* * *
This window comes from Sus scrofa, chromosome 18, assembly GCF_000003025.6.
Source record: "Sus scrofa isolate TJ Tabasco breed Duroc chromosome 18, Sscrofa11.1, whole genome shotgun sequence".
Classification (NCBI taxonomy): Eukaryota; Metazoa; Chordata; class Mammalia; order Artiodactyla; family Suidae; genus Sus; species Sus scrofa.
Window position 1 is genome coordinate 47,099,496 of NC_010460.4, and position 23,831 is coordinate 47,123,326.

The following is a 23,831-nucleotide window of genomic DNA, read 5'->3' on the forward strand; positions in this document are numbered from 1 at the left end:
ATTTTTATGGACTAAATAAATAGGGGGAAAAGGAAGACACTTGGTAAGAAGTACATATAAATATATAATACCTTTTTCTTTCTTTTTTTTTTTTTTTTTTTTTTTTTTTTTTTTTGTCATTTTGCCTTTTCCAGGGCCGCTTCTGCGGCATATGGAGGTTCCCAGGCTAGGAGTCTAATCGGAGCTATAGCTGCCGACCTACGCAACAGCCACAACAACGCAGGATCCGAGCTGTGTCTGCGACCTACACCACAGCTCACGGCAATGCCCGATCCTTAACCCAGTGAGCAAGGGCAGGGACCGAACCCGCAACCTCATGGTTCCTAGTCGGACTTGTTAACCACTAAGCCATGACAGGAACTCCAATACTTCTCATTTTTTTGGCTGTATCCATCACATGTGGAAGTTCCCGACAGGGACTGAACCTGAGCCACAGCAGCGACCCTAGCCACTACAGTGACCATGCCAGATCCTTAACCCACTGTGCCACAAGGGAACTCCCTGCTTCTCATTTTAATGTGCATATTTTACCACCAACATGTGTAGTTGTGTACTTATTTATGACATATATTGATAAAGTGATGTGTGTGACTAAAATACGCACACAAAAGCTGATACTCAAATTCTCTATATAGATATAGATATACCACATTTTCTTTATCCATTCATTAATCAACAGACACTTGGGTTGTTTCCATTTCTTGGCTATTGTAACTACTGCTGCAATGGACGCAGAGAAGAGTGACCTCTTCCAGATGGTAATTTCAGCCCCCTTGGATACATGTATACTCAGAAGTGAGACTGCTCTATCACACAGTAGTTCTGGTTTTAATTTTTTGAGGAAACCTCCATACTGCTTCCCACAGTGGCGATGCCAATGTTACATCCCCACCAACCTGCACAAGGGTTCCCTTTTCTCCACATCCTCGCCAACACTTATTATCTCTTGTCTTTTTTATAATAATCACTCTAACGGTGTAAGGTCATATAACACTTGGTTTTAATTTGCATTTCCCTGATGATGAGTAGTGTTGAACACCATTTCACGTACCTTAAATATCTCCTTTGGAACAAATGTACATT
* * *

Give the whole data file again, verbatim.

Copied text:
This window comes from Sus scrofa, chromosome 18, assembly GCF_000003025.6.
Source record: "Sus scrofa isolate TJ Tabasco breed Duroc chromosome 18, Sscrofa11.1, whole genome shotgun sequence".
Classification (NCBI taxonomy): Eukaryota; Metazoa; Chordata; class Mammalia; order Artiodactyla; family Suidae; genus Sus; species Sus scrofa.
Window position 1 is genome coordinate 47,099,496 of NC_010460.4, and position 23,831 is coordinate 47,123,326.

The following is a 23,831-nucleotide window of genomic DNA, read 5'->3' on the forward strand; positions in this document are numbered from 1 at the left end:
ATTTTTATGGACTAAATAAATAGGGGGAAAAGGAAGACACTTGGTAAGAAGTACATATAAATATATAATACCTTTTTCTTTCTTTTTTTTTTTTTTTTTTTTTTTTTTTTTTTTTGTCATTTTGCCTTTTCCAGGGCCGCTTCTGCGGCATATGGAGGTTCCCAGGCTAGGAGTCTAATCGGAGCTATAGCTGCCGACCTACGCAACAGCCACAACAACGCAGGATCCGAGCTGTGTCTGCGACCTACACCACAGCTCACGGCAATGCCCGATCCTTAACCCAGTGAGCAAGGGCAGGGACCGAACCCGCAACCTCATGGTTCCTAGTCGGACTTGTTAACCACTAAGCCATGACAGGAACTCCAATACTTCTCATTTTTTTGGCTGTATCCATCACATGTGGAAGTTCCCGACAGGGACTGAACCTGAGCCACAGCAGCGACCCTAGCCACTACAGTGACCATGCCAGATCCTTAACCCACTGTGCCACAAGGGAACTCCCTGCTTCTCATTTTAATGTGCATATTTTACCACCAACATGTGTAGTTGTGTACTTATTTATGACATATATTGATAAAGTGATGTGTGTGACTAAAATACGCACACAAAAGCTGATACTCAAATTCTCTATATAGATATAGATATACCACATTTTCTTTATCCATTCATTAATCAACAGACACTTGGGTTGTTTCCATTTCTTGGCTATTGTAACTACTGCTGCAATGGACGCAGAGAAGAGTGACCTCTTCCAGATGGTAATTTCAGCCCCCTTGGATACATGTATACTCAGAAGTGAGACTGCTCTATCACACAGTAGTTCTGGTTTTAATTTTTTGAGGAAACCTCCATACTGCTTCCCACAGTGGCGATGCCAATGTTACATCCCCACCAACCTGCACAAGGGTTCCCTTTTCTCCACATCCTCGCCAACACTTATTATCTCTTGTCTTTTTTATAATAATCACTCTAACGGTGTAAGGTCATATAACACTTGGTTTTAATTTGCATTTCCCTGATGATGAGTAGTGTTGAACACCATTTCACGTACCTTAAATATCTCCTTTGGAACAAATGTACATT